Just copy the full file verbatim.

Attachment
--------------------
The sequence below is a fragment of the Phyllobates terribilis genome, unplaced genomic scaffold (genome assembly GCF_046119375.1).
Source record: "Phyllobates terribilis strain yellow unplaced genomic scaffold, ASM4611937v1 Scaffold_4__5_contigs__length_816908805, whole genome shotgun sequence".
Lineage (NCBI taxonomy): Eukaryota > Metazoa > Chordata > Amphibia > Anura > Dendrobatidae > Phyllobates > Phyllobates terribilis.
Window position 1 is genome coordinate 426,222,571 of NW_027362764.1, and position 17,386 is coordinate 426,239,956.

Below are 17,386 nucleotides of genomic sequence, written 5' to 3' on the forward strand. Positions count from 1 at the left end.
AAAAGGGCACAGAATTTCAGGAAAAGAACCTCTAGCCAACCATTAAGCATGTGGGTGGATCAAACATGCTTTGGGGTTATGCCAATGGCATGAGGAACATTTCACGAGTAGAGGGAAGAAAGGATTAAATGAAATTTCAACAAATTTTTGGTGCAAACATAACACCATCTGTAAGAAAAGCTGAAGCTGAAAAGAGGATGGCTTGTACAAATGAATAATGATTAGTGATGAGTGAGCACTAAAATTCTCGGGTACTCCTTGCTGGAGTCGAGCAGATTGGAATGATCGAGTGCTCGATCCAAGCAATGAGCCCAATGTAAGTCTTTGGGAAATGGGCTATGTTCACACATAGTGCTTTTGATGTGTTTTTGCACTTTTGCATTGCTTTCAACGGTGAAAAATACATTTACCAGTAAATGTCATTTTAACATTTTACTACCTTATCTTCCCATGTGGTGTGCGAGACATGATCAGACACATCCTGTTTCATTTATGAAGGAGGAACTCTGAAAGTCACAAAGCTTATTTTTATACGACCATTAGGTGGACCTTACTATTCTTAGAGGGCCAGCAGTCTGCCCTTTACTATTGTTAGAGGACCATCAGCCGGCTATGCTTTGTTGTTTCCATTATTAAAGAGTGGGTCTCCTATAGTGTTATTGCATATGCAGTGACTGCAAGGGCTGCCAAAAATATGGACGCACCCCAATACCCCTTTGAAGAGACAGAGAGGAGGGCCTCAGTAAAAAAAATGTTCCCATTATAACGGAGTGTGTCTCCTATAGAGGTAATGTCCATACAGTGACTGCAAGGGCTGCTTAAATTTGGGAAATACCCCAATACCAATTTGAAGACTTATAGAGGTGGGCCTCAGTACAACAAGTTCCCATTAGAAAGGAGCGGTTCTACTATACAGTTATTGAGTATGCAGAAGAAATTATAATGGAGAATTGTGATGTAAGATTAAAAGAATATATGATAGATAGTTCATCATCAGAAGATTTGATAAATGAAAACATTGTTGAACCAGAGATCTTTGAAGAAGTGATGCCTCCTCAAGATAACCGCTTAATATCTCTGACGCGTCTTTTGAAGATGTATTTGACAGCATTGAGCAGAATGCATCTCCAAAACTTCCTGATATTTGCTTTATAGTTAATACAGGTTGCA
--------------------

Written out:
The sequence below is a fragment of the Phyllobates terribilis genome, unplaced genomic scaffold (genome assembly GCF_046119375.1).
Source record: "Phyllobates terribilis strain yellow unplaced genomic scaffold, ASM4611937v1 Scaffold_4__5_contigs__length_816908805, whole genome shotgun sequence".
Lineage (NCBI taxonomy): Eukaryota > Metazoa > Chordata > Amphibia > Anura > Dendrobatidae > Phyllobates > Phyllobates terribilis.
Window position 1 is genome coordinate 426,222,571 of NW_027362764.1, and position 17,386 is coordinate 426,239,956.

Below are 17,386 nucleotides of genomic sequence, written 5' to 3' on the forward strand. Positions count from 1 at the left end.
AAAAGGGCACAGAATTTCAGGAAAAGAACCTCTAGCCAACCATTAAGCATGTGGGTGGATCAAACATGCTTTGGGGTTATGCCAATGGCATGAGGAACATTTCACGAGTAGAGGGAAGAAAGGATTAAATGAAATTTCAACAAATTTTTGGTGCAAACATAACACCATCTGTAAGAAAAGCTGAAGCTGAAAAGAGGATGGCTTGTACAAATGAATAATGATTAGTGATGAGTGAGCACTAAAATTCTCGGGTACTCCTTGCTGGAGTCGAGCAGATTGGAATGATCGAGTGCTCGATCCAAGCAATGAGCCCAATGTAAGTCTTTGGGAAATGGGCTATGTTCACACATAGTGCTTTTGATGTGTTTTTGCACTTTTGCATTGCTTTCAACGGTGAAAAATACATTTACCAGTAAATGTCATTTTAACATTTTACTACCTTATCTTCCCATGTGGTGTGCGAGACATGATCAGACACATCCTGTTTCATTTATGAAGGAGGAACTCTGAAAGTCACAAAGCTTATTTTTATACGACCATTAGGTGGACCTTACTATTCTTAGAGGGCCAGCAGTCTGCCCTTTACTATTGTTAGAGGACCATCAGCCGGCTATGCTTTGTTGTTTCCATTATTAAAGAGTGGGTCTCCTATAGTGTTATTGCATATGCAGTGACTGCAAGGGCTGCCAAAAATATGGACGCACCCCAATACCCCTTTGAAGAGACAGAGAGGAGGGCCTCAGTAAAAAAAATGTTCCCATTATAACGGAGTGTGTCTCCTATAGAGGTAATGTCCATACAGTGACTGCAAGGGCTGCTTAAATTTGGGAAATACCCCAATACCAATTTGAAGACTTATAGAGGTGGGCCTCAGTACAACAAGTTCCCATTAGAAAGGAGCGGTTCTACTATACAGTTATTGAGTATGCAGAAGAAATTATAATGGAGAATTGTGATGTAAGATTAAAAGAATATATGATAGATAGTTCATCATCAGAAGATTTGATAAATGAAAACATTGTTGAACCAGAGATCTTTGAAGAAGTGATGCCTCCTCAAGATAACCGCTTAATATCTCTGACGCGTCTTTTGAAGATGTATTTGACAGCATTGAGCAGAATGCATCTCCAAAACTTCCTGATATTTGCTTTATAGTTAATACAGGTTGCA